According to the proposal, a person may undertake an act that would otherwise be an infringement of a patent claim ‘if the act is done for experimental purposes relating to the subject matter of the invention’.

Experimental purposes’ is non-exhaustively defined as including:

  • determining the properties of an invention
  • determining the scope of a claim relating to the invention
  • improving or modifying the invention
  • determining the validity of the patent, or of a claim relating to the invention, and
  • determining whether the patent for the invention would be, or has been infringed by the doing of an act.

Further, the amendment proposes that the experimental activities be ‘related to’ the subject matter of the invention. The intention here is to achieve two outcomes:

  1. that the exemption is to apply to experiments that include the claimed invention, so that the person undertaking the relevant work is not required to conduct patent searches before starting an experiment, and
  2. that the exemption is to apply to experimentation on a patented invention, i.e. it does not cover experimentation using a patented invention. Importantly, it does not follow that infringement of a research tool patent is to be exempted merely because of the proposed amendment.

Acts that remain outside the proposed infringement exemption include those where the purpose is commercialization. These include ‘market research’ – testing the likely commercial demand for a product, and manufacture for the purpose of sale or use for commercial purposes.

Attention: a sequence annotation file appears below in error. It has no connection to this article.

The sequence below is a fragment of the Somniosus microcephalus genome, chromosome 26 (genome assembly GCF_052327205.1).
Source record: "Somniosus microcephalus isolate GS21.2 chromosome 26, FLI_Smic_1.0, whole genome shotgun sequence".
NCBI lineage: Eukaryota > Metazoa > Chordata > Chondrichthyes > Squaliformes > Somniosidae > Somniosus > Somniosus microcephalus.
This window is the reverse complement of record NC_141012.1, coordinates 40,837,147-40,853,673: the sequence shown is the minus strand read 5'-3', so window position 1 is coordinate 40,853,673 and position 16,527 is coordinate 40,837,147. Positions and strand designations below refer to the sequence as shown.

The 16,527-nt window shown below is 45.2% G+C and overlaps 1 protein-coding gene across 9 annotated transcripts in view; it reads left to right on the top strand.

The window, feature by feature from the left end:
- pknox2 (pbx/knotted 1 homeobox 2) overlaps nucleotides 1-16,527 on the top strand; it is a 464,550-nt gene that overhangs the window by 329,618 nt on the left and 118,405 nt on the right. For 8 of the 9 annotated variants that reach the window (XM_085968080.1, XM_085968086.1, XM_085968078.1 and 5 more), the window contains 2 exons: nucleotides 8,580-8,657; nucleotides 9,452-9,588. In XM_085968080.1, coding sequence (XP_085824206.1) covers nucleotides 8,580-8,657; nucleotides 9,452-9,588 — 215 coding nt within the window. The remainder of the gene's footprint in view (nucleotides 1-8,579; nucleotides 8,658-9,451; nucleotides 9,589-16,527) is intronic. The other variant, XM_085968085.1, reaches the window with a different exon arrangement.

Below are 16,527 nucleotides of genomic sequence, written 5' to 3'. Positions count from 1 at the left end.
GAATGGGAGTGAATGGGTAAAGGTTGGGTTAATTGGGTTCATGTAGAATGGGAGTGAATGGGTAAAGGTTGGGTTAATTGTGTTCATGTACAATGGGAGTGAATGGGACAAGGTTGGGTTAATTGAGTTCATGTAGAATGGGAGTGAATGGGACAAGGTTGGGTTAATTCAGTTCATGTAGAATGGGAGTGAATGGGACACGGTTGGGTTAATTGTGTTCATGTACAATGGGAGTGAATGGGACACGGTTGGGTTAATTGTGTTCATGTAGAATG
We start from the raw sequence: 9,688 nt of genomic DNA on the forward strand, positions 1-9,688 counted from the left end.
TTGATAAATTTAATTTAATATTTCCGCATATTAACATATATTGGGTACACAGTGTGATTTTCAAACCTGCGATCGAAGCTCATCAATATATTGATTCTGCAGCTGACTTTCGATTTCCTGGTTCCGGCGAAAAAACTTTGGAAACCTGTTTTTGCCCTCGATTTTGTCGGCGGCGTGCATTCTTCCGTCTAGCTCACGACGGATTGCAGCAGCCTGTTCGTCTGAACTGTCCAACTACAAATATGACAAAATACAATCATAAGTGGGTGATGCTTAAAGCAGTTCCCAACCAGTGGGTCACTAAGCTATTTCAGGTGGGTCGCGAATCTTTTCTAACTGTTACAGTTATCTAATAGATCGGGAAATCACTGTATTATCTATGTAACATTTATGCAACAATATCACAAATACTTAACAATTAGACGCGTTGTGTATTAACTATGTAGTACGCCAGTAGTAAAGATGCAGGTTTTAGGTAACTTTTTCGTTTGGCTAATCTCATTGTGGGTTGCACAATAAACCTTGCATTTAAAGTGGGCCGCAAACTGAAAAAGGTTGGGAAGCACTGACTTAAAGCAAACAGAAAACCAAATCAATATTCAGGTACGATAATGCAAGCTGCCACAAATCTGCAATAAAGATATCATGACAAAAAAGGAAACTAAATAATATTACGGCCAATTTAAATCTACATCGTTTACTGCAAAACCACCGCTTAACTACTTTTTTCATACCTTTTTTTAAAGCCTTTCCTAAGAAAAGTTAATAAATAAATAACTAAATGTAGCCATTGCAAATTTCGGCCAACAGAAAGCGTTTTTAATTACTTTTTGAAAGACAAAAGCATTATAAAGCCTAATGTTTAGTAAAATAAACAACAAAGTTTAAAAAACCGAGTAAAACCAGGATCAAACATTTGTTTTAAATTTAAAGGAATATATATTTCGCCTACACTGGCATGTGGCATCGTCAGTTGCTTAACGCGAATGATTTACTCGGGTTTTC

Today’s post is by Australian patent attorney with Freehills Patent & Trade Mark Attorneys.


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American Conference Institute’s Biotech Patents Conference:  Practical Strategies for Prosecuting and Litigating Biotech Patents in a Rapidly Shifting Legal Environment.

The biotech industry faces massive, imminent, change with patent reform nearing passage, impending promulgation of biosimilar pathway regulations from the FDA, the continued evolution of case law from the Federal Circuit and an unusually active Supreme Court. Cases like Therasense, Centocor, McKesson, and Myriad are changing long-standing precedents in inequitable conduct, written description requirements, joint infringement, and the patentability of DNA sequences, and have the potential to signifi cantly alter the biotech patent landscape. Additionally, the FDA’s issuance of biosimilar regulation draws closer.

Topics to be discussed include:

  • Analyzing the potential ramifications of patent reform legislation and the promulgation of biosimilar regulations by the FDA
  • Investigating the implications of recent court opinions on the written description requirement, inequitable conduct, joint infringement claims, subject matter patentability, and more
  • Formulating strategies for international patent filing in the EU and developing countries


Wednesday, November 30 to Thursday, December 01, 2011


Omni Parker House, Boston, MA


ACI’s 13th Advanced Forum on Biotech Patents brings together another top-notch faculty of expert biotech patent counsel who will share their experience and knowledge to provide you with strategies to navigate this period of intense uncertainty. Do not miss this opportunity to hear our high quality faculty of senior biotech practitioners share their thoughts and advice on strategic patent filing and effective defense of intellectual property rights.

ACI is also offering informative and hands-on workshops: